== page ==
The proposed new tariffs on Chinese imports haven't been enacted yet, though Friday President Donald Trump threatened such a tax at "short notice." Extra fees would have implications for prices on many consumer goods, but would tariffs impact holiday sales this year?
Larger retailers might not feel the effects immediately since many manufacturers have likely stocked up in anticipation, but smaller retailers unable to warehouse extra inventory could feel the squeeze sooner.
Retailers also aren't likely to pass along price increases to the consumer during the holiday season, one of the most important annual shopping periods. We expect 2018 holiday ecommerce sales to grow 16.2% and take 23.5% share of the full year's retail ecommerce sales.
Heading into 2019 will be a different story, though, as tariffs on products and raw materials for the top selling US ecommerce categories will take effect.
Computer and consumer electronics is the leading US retail ecommerce category with 2018 sales of $115.08 billion. The repercussions of tariffs for Apple are lower than some consumer electronics manufacturers, but for anyone who sells TVs, in particular, there could be trouble on the horizon.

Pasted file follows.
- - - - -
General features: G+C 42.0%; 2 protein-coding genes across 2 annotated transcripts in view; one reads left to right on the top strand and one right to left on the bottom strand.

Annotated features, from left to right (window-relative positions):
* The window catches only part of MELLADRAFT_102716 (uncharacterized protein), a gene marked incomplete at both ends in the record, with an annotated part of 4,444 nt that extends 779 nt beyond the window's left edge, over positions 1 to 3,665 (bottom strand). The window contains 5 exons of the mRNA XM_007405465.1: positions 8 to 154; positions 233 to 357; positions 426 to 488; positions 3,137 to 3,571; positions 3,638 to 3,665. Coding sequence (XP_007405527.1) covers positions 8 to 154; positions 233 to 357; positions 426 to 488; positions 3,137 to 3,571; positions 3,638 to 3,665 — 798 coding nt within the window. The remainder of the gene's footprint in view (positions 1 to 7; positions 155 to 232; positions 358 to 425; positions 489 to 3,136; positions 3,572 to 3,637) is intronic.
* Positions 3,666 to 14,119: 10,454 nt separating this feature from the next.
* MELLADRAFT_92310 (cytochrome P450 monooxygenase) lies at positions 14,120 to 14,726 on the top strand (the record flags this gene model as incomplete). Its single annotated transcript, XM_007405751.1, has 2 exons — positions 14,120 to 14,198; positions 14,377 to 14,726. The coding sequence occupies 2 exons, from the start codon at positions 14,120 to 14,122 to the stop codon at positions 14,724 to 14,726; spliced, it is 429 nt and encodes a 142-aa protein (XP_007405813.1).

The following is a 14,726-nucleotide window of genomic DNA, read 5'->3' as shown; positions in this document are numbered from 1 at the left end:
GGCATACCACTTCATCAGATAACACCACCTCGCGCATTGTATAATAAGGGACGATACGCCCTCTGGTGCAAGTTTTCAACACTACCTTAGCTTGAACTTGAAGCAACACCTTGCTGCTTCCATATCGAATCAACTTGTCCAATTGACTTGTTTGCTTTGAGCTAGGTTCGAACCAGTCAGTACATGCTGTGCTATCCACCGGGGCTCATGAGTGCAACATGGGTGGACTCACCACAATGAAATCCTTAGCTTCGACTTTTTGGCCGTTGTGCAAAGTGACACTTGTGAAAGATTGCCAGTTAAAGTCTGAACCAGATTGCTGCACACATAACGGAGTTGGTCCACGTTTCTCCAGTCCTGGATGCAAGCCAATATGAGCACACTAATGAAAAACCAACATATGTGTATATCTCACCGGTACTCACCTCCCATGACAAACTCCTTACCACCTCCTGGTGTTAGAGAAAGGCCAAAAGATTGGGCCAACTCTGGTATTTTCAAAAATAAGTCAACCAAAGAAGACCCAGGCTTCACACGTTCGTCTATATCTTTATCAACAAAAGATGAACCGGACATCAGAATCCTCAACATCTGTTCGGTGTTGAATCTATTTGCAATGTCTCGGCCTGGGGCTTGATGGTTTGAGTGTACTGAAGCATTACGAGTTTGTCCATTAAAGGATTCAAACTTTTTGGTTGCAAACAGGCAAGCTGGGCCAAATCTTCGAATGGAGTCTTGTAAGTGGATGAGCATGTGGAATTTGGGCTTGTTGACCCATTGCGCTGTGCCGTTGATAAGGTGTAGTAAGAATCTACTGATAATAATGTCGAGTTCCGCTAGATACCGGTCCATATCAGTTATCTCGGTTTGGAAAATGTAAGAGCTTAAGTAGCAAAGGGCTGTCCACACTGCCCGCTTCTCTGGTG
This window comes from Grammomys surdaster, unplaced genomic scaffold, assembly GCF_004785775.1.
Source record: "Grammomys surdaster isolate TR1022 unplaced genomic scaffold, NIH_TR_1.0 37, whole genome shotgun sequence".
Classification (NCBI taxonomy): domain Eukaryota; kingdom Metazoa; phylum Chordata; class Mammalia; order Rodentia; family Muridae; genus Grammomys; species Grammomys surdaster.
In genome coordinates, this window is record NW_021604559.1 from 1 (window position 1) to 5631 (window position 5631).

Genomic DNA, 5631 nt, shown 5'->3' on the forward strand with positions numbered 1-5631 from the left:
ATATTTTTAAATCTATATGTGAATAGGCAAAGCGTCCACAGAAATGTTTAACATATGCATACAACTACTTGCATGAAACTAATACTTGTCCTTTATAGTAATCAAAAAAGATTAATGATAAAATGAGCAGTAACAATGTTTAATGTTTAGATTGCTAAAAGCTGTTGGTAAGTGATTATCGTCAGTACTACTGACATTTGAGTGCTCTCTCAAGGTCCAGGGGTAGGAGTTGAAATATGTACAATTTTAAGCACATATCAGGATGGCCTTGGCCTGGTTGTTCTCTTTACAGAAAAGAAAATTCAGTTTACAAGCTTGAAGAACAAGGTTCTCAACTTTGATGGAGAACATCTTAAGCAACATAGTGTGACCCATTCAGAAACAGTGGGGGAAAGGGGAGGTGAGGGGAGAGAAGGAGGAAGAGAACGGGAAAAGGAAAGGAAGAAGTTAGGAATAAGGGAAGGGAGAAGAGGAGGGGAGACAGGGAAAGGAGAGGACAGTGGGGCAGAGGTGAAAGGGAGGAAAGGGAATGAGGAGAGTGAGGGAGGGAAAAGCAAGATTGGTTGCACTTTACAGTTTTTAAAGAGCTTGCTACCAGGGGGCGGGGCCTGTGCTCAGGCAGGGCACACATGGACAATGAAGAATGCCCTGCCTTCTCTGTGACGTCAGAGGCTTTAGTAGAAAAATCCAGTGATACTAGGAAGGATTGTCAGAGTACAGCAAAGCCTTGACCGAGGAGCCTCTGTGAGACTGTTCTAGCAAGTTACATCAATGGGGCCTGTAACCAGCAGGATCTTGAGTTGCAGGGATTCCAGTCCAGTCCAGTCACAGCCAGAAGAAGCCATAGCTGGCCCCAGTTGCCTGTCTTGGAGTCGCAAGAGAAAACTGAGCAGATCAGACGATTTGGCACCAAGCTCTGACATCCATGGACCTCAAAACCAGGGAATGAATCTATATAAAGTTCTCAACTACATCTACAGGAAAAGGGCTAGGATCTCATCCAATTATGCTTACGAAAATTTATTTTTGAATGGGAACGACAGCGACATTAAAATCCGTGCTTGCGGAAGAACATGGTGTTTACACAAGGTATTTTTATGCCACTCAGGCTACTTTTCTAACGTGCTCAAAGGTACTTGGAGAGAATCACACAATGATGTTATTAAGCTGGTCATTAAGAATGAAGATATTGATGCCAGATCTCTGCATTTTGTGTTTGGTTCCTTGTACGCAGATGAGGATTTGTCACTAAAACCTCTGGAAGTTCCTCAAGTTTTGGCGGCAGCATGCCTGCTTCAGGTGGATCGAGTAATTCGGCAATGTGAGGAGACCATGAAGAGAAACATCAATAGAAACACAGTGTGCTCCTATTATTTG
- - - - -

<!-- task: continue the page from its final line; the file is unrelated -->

Televisions, video projectors, clocks and watches are among the products subject to tariffs while raw materials such as computer chips that power PCs and smartphones, parts of printers and copy machines and TV parts were also included in the proposal. Brands like TCL, LG and Vizio would be most affected, which would ripple outward to retailers, especially Best Buy, one of the last remaining big box consumer electronics specialists.
A May 2018 joint study by the National Retail Federation (NRF) and the Consumer Technology Association (CTA) came to the conclusion that TVs imported from China could see price increases of 23% and all other imported TVs' prices would increase by 4% if proposed tariffs were enacted.
Furniture and Home Furnishings